Ever since voting for Trump, farmers have gone further into debt:
Non-real estate farm lending continued to increase at a moderate pace in the second quarter, according to the National Survey of Terms of Lending to Farmers. The volume of loans increased 11 percent compared with last year, the fastest pace of growth in the second quarter since 2011. Operating loans continued to comprise the majority of non-real estate farm lending and increased more than 16 percent (Chart 1). The second quarter also marked the ninth straight quarter of a year-over-year increase in total non-real estate loan volumes and during these nine quarters, the annual pace of growth has averaged 14 percent [Nathan Kauffman and Ty Kreitman, “Large Loans Drive Further Increases in Farm Lending,” Federal Reserve Bank of Kansas: Ag Finance Databook, 2019.07.18].
Notice that the Kansas City Fed isn’t just counting dollar amounts; they’re adjusting for inflation.
Farmers are borrowing significantly more for feeder livestock and operating expenses:
Farmers sinking into the red get no relief from the Trump Administration yesterday, which, in vowing to expand the trade war and more taxes on consumers, sent ag markets down:
A fresh salvo from Donald Trump in the U.S.-China trade war has roiled agriculture markets, deepening weekly losses and damping chances of any fresh Chinese purchases of American farm products.
While crop futures recovered some poise on Friday, soybeans are still on track for their worst weekly loss since early May and hogs are heading for their biggest weekly plunge in a year.
…China had earlier waived retaliatory tariffs on some U.S. farm imports in apparent preparation for new purchases, but there has been no confirmation of fresh deals, and Trump’s latest move may well mean they are now less likely. Adding to the trade pain was news Thursday that China had made its biggest ever cancellation of American pork [“Crop Markets Deepen Weely Losses as Trump Escalates Trade War,” Bloomberg via Yahoo, 2019.08.02].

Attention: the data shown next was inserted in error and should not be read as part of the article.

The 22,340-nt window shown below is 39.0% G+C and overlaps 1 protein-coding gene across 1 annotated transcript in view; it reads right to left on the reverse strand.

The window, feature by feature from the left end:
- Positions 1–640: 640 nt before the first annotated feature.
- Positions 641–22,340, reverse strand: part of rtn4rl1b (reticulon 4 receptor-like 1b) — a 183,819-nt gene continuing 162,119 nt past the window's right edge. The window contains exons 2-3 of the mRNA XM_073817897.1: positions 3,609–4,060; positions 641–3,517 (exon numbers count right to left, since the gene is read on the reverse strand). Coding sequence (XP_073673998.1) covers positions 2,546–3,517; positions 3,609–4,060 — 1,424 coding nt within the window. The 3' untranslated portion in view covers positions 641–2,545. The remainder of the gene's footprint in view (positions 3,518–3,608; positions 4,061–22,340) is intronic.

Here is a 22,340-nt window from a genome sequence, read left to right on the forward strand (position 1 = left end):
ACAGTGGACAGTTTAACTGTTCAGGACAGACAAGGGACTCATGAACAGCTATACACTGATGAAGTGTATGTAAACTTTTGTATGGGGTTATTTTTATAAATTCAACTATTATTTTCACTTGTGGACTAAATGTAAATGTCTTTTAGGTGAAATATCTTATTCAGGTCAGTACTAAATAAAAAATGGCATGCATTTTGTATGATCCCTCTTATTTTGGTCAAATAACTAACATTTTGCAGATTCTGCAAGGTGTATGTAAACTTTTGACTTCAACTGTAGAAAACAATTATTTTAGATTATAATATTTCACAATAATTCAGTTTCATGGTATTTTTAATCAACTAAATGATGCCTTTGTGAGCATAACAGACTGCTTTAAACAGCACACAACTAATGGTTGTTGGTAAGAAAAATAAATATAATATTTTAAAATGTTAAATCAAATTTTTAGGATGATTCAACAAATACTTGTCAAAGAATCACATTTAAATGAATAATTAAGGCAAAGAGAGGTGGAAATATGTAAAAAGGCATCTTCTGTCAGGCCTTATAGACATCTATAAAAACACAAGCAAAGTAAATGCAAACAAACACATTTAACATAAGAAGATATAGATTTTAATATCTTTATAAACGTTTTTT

If the Trump Administration thinks this new tariff threat will pressure China into buying more American ag products, it is likely mistaken:
The Eurasia Group analysts said it is possible that Thursday’s tariff threat is meant to spur China into buying more American agricultural products but, they added, Beijing is unlikely to respond the way Trump hopes. It would be “extremely embarrassing for China to step up imports from the U.S. under the threat of blackmail,” they wrote.
Tapas Strickland, director of economics and markets at National Australia Bank, also said that it was impossible for China to concede without losing face.
“It goes against China’s core demands of sincerity and the removal of existing tariffs,” he wrote in a Friday morning note, adding it is possible that Beijing “will retaliate with an intensification of non-tariff barriers, as well as further Chinese stimulus to ward off headwinds” [Saheli Roy Choudhury, “Trump’s New Tariff’s Show He’s Reading China All Wrong, Risk Consultancy Warns,” CNBC, 2019.08.02].
Farmers aren’t like the federal government: they can’t just raise their debt ceiling and borrow forever without consequences. But Donald Trump will continue to ignore their plight and distract them with racist Twitter insults and welfare checks, scratching farmers’ id to make their legs twitch until the bank forecloses.